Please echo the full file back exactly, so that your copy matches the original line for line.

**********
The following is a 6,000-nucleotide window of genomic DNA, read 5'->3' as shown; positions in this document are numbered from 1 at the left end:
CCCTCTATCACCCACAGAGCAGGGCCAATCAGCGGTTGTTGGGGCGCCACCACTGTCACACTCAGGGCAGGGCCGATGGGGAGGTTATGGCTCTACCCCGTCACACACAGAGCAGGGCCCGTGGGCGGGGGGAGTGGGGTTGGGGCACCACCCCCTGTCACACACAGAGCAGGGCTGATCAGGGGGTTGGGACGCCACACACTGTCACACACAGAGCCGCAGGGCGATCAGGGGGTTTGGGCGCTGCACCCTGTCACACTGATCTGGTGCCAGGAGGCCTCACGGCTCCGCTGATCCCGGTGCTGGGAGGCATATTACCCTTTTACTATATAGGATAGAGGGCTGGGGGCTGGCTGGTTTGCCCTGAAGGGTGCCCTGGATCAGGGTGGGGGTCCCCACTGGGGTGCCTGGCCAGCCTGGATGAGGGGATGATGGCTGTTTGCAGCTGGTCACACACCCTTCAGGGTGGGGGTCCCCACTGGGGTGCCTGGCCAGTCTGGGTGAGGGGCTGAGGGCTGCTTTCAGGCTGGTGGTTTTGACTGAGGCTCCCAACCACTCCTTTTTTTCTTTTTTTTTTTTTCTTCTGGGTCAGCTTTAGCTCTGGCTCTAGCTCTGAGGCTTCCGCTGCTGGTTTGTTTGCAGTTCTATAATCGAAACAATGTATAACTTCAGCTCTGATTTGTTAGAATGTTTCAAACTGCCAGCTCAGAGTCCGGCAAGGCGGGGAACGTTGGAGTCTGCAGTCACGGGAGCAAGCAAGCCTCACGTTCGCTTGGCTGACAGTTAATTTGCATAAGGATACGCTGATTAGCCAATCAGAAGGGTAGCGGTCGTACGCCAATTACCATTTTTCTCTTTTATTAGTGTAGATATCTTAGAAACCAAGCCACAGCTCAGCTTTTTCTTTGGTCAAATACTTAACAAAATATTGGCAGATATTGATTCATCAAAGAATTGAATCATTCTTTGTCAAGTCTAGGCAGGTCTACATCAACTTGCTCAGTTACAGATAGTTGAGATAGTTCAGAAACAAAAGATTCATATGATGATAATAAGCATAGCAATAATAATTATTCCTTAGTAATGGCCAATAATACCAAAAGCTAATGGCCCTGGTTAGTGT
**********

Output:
The following is a 6,000-nucleotide window of genomic DNA, read 5'->3' as shown; positions in this document are numbered from 1 at the left end:
CCCTCTATCACCCACAGAGCAGGGCCAATCAGCGGTTGTTGGGGCGCCACCACTGTCACACTCAGGGCAGGGCCGATGGGGAGGTTATGGCTCTACCCCGTCACACACAGAGCAGGGCCCGTGGGCGGGGGGAGTGGGGTTGGGGCACCACCCCCTGTCACACACAGAGCAGGGCTGATCAGGGGGTTGGGACGCCACACACTGTCACACACAGAGCCGCAGGGCGATCAGGGGGTTTGGGCGCTGCACCCTGTCACACTGATCTGGTGCCAGGAGGCCTCACGGCTCCGCTGATCCCGGTGCTGGGAGGCATATTACCCTTTTACTATATAGGATAGAGGGCTGGGGGCTGGCTGGTTTGCCCTGAAGGGTGCCCTGGATCAGGGTGGGGGTCCCCACTGGGGTGCCTGGCCAGCCTGGATGAGGGGATGATGGCTGTTTGCAGCTGGTCACACACCCTTCAGGGTGGGGGTCCCCACTGGGGTGCCTGGCCAGTCTGGGTGAGGGGCTGAGGGCTGCTTTCAGGCTGGTGGTTTTGACTGAGGCTCCCAACCACTCCTTTTTTTCTTTTTTTTTTTTTCTTCTGGGTCAGCTTTAGCTCTGGCTCTAGCTCTGAGGCTTCCGCTGCTGGTTTGTTTGCAGTTCTATAATCGAAACAATGTATAACTTCAGCTCTGATTTGTTAGAATGTTTCAAACTGCCAGCTCAGAGTCCGGCAAGGCGGGGAACGTTGGAGTCTGCAGTCACGGGAGCAAGCAAGCCTCACGTTCGCTTGGCTGACAGTTAATTTGCATAAGGATACGCTGATTAGCCAATCAGAAGGGTAGCGGTCGTACGCCAATTACCATTTTTCTCTTTTATTAGTGTAGATATCTTAGAAACCAAGCCACAGCTCAGCTTTTTCTTTGGTCAAATACTTAACAAAATATTGGCAGATATTGATTCATCAAAGAATTGAATCATTCTTTGTCAAGTCTAGGCAGGTCTACATCAACTTGCTCAGTTACAGATAGTTGAGATAGTTCAGAAACAAAAGATTCATATGATGATAATAAGCATAGCAATAATAATTATTCCTTAGTAATGGCCAATAATACCAAAAGCTAATGGCCCTGGTTAGTGT